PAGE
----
*Throws confetti* *dances around* *jumps for joy* I DID IT, I DID IT, I REALLY DID IT!!
(All photos by Gregg Gelmis and Melissa Hopper of We Run Huntsville)
I went to bed Friday night feeling anxious. The anticipation was building and I was just ready to be racing– I didn’t know how I was ever going to sleep with how jittery I was. With a 6:30am race start, that meant I needed to be up and awake by 4:30am, so I went to bed EARLY. I slept fitfully and had not one but two anxiety dreams about the race, and I felt like I spent half the night starring at the ceiling. Yikes… I was grateful when my alarm went off because that meant it was time to get up and get going. After downing my breakfast of cereal with a banana and gathering all my gear, I headed out for the state park.
It was still dark when I arrive and cold and windy. I was completely bundled up and happy though, seeing all my friends was a relief, and knowing it was start time soon was helping the anxiety melt away. This race is set up as a series of loops. First, you run one single lap of a ~2 mile loop, then for the remainder of the race you alternate the south loop and the north loop, for a total of 3 sets of each north/south loop. The south loop is the “easiest” as it is flat, but boring and it’s ~5.5 miles long, after that is the north loop, which is more technical and has one monster to climb but also plenty of downhill, which makes it easier to break up in your mind, and it’s ~4 miles long. Timing is done old school style on a giant poster grid with everyone’s names, volunteers marking down your number of laps each time as you go by.
At 6:30 we all gathered together for the start. Me, Kim, and Jennifer were planning to run together and have fun. Since this was the first race in the Grand Slam (three 50ks and one marathon in three months), I knew that taking it EASY would be the name of the game. The last race (Mountain Mist 50k) in the Grand Slam series is BY FAR the most difficult, so going at the first three very cautiously is extremely important. Jennifer is also doing the Slam, so she was planning on running easy, and Kim had a freaking MARATHON to run the day after the 50k, so she was taking it easy as well. We were a perfect race trio!
(This season’s group of hopeful Grand Slammers!)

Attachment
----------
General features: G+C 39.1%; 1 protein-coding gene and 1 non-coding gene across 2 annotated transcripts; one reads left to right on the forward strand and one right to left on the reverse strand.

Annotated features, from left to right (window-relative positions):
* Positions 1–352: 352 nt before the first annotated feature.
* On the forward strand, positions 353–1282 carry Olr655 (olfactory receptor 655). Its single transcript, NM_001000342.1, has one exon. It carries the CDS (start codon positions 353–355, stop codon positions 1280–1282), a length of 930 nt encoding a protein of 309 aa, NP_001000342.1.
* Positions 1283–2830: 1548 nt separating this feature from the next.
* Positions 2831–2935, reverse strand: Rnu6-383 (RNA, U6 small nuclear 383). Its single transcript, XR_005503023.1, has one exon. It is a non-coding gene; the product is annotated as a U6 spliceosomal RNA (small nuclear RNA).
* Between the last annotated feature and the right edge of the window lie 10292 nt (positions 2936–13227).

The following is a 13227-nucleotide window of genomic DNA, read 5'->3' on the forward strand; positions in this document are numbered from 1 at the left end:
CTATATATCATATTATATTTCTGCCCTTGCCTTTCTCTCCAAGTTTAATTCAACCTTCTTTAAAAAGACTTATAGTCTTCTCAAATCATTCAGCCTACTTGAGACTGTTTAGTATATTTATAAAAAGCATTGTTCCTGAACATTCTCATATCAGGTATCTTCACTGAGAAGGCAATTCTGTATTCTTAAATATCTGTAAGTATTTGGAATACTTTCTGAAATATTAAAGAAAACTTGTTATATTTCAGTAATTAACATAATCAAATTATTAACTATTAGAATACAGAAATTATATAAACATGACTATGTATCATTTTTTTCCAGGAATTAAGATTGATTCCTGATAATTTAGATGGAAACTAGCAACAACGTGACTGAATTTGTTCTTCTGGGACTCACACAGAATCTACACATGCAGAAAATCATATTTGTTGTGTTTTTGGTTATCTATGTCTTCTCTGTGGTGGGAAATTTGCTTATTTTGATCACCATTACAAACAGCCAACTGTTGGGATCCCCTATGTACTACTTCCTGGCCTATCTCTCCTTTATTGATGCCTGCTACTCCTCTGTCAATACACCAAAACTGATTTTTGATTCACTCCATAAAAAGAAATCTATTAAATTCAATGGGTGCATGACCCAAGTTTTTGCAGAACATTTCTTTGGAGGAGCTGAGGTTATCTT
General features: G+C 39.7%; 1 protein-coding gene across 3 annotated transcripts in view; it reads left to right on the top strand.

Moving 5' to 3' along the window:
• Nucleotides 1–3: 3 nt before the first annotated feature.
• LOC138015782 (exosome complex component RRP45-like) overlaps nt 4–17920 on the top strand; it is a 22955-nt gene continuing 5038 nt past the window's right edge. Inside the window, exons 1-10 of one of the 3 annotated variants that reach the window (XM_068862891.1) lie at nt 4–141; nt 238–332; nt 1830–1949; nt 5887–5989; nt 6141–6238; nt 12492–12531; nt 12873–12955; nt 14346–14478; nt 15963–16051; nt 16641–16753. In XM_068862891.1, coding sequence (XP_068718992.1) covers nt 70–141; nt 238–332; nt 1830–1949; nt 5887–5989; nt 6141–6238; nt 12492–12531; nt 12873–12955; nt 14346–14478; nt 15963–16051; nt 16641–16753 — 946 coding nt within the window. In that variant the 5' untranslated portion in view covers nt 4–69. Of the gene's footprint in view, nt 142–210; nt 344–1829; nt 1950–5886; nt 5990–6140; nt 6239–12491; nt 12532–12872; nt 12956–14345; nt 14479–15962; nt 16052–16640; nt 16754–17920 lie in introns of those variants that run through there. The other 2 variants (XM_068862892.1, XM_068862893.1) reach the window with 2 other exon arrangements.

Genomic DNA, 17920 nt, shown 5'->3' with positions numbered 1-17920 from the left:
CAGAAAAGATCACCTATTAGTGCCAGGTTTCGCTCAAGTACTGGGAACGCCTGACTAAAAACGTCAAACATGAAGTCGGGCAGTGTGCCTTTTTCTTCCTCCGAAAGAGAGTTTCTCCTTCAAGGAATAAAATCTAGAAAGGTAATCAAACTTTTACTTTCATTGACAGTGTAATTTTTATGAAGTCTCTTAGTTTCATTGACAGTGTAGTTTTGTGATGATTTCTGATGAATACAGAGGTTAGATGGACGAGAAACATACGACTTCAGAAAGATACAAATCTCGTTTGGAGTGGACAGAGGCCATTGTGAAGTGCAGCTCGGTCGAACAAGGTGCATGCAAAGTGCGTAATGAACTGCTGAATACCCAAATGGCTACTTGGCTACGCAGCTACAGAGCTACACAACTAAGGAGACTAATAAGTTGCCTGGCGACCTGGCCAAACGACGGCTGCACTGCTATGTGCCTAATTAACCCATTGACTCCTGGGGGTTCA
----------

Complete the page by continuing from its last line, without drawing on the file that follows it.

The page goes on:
It was time to begin. In a small crowd of about 100 people, we took off into the woods for the first short loop. It was almost startling to see just how few people there were, and I was reminded of Scott telling me the night before that I have reached that level of crazy where there’s only a small handful of people willing to participate. HA! Plodding along in a long train of people snaking through the woods, I stumbled and crashed to the ground within the first two miles. HOW EMBARRASSING! I landed on my shoulder and earned myself a good scrape on my elbow and shin, but at least nothing critical was damaged. And I got my fall out of the way early, so that’s good right?? The first loop was done quickly. I took a quick potty break and we were off on the first running of the north loop. WEE! Now the race was really getting started.
(Can you see my pink glove there in the back waving??)
I was taking great care to run slowly so as not to wear myself out. I wanted to race this HAPPY, and that meant keeping as much energy in the tank as possible. After all, there were MANY hours of running ahead of us. We followed the trail behind the state park lodge, past the overlook, and then down into the hollow. The theme of the day for me seemed to be stubbing my toes on EVERY SINGLE ROCK AND ROOT OUT THERE! Seriously. Only 6 miles in my toes were already sore, and they were in for a long day. Other than that though, it was nothing but smiles and happiness out there, and as always I thoroughly enjoyed the conversation with my running buddies. At the end of the north loop is the long climb up Sinks trail, and as we huffed and puffed our way to the top, Kim made sure to remind us, “We only have to do this two more times!!”